London Film Fest: Benedict Cumberbatch Says 'The Imitation Game' Isn't 'Sherlock' in Tweed

"He doesn’t swish around in a coat and curly hair, demonstrating how brilliant he is"

The Imitation Game star Benedict Cumberbatch has shrugged off any suggestion of similarities between his lead characters in the biopic about famed British World War II code-breaker and father of computer science Alan Turing and his hit TV show Sherlock.

"He doesn’t swish around in a coat and curly hair, demonstrating how brilliant he is; he’s a very quiet, stoic and yeah, someone who is smart. But the way he has to operate as an outsider and as someone who is at all different is something that was very much out of the conditions of his life," he told a press conference in London Wednesday ahead of that evening’s opening of the BFI London Film Festival. "I didn’t read the script and go ‘Oh, this is Sherlock in tweed, messing around with valves."

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Despite helping decipher the Nazi Enigma code and bring about the end of WWII, while also laying down the framework for computing and artificial intelligence, Turing was prosecuted by the British government in 1952 for homosexuality at a time when it was considered a criminal act. Having accepted chemical castration treatment, he later killed himself in 1954 at the age of 41. Taking on such a character, who only recently has begun to be recognized for his achievements, was something that Cumberbatch said was a significant responsibility.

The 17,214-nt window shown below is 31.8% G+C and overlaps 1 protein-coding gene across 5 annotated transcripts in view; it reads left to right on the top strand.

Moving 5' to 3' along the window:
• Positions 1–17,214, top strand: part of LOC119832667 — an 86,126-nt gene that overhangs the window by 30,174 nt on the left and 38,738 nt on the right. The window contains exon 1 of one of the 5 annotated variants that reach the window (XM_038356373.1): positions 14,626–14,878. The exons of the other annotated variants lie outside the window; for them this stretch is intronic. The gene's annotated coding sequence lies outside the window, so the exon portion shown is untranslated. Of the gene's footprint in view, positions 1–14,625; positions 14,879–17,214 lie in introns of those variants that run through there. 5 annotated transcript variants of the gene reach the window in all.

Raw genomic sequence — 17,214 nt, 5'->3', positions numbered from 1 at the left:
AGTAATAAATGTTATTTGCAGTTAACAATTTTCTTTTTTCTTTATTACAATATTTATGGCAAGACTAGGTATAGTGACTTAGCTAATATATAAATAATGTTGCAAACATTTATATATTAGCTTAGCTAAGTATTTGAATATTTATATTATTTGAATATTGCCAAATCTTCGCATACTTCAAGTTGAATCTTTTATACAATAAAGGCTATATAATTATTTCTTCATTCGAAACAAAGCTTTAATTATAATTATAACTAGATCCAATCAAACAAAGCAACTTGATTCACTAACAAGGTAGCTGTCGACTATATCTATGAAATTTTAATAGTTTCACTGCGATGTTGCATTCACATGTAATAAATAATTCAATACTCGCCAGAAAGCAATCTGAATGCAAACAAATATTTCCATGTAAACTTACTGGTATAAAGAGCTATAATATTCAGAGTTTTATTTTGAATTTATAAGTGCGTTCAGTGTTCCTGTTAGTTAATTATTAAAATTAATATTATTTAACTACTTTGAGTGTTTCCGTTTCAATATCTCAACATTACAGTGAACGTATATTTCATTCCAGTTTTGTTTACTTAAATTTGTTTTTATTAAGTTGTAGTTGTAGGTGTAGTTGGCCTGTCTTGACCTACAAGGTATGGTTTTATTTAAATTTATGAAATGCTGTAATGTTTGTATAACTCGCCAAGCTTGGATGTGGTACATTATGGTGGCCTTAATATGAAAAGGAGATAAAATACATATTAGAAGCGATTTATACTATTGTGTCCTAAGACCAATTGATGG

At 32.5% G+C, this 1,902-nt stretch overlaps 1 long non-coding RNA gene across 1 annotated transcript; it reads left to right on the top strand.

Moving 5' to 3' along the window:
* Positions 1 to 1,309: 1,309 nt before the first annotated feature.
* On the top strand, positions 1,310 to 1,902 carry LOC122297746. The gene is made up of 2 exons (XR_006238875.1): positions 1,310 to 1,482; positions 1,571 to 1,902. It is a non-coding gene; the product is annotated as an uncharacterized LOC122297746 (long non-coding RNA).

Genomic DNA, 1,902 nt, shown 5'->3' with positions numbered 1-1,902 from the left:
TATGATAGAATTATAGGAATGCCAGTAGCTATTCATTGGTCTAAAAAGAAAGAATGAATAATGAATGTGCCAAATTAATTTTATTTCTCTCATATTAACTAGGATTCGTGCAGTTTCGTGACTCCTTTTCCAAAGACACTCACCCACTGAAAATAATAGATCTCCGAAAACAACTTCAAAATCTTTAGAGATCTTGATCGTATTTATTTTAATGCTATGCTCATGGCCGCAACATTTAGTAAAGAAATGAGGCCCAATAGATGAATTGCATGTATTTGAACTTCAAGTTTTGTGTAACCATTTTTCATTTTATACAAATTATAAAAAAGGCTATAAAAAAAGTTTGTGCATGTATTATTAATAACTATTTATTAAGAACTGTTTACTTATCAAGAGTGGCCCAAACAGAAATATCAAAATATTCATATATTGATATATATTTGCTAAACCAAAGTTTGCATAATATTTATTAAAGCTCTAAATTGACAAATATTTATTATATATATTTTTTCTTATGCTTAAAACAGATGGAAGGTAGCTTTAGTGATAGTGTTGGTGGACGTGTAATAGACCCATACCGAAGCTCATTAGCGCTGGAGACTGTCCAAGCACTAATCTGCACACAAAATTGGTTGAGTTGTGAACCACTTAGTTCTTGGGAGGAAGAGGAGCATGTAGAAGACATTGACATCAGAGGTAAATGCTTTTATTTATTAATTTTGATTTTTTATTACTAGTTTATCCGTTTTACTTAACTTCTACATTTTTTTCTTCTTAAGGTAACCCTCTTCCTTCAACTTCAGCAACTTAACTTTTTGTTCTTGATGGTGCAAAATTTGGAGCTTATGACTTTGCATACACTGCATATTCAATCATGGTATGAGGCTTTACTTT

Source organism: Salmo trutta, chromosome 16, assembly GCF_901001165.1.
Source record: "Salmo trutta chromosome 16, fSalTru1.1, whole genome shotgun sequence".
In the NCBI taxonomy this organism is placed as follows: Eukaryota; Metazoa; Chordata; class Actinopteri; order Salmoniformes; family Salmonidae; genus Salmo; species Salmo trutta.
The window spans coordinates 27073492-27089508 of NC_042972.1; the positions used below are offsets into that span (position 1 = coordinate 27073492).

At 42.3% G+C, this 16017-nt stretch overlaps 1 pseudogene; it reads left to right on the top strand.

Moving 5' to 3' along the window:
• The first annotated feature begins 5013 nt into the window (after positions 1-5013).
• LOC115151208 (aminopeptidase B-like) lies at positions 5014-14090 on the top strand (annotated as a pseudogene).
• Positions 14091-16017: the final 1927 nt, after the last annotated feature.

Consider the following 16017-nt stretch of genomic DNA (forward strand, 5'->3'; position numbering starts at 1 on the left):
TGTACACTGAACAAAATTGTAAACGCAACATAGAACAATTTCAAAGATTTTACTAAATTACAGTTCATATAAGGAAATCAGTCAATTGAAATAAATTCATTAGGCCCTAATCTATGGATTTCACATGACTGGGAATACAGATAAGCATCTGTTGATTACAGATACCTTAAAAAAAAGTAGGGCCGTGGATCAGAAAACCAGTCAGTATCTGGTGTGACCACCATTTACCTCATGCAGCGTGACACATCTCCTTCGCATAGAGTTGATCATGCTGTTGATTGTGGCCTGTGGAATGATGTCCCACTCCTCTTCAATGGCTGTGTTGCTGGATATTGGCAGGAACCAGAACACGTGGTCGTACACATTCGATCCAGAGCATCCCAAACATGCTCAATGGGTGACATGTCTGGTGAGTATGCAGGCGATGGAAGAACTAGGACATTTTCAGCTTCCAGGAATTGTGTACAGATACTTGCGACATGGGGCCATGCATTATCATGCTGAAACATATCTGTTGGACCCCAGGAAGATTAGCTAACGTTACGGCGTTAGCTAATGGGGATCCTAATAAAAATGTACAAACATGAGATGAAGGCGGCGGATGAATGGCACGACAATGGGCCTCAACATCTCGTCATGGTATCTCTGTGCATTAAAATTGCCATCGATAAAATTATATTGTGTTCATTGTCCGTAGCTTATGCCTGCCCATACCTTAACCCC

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"The idea of getting a broader story out there, a broader picture of him to a broader audience, is something that does bear a certain weight of importance," he said. "It’s his legacy. This has been an extraordinary decade for him, because of pardons, because of his centenary, because of exhibitions and books and now this film. It’s part of a momentum; I hope to have him at the forefront of the recognition he deserves as a scientist, as a father of the modern computer age and a man who lived an uncompromising life in the time of disgusting discrimination."

Cumberbatch added that despite being known for taking on roles as eccentric geniuses, he does "play stupid people as well, you know. If anyone’s got any other stupid people I can play, let me know.”

The Imitation Game has its European premiere at London’s Leicester Square Wednesday, kick-starting the BFI London Film Festival, which closes on Oct. 19 with David Ayer's Brad Pitt-starring tank drama Fury.

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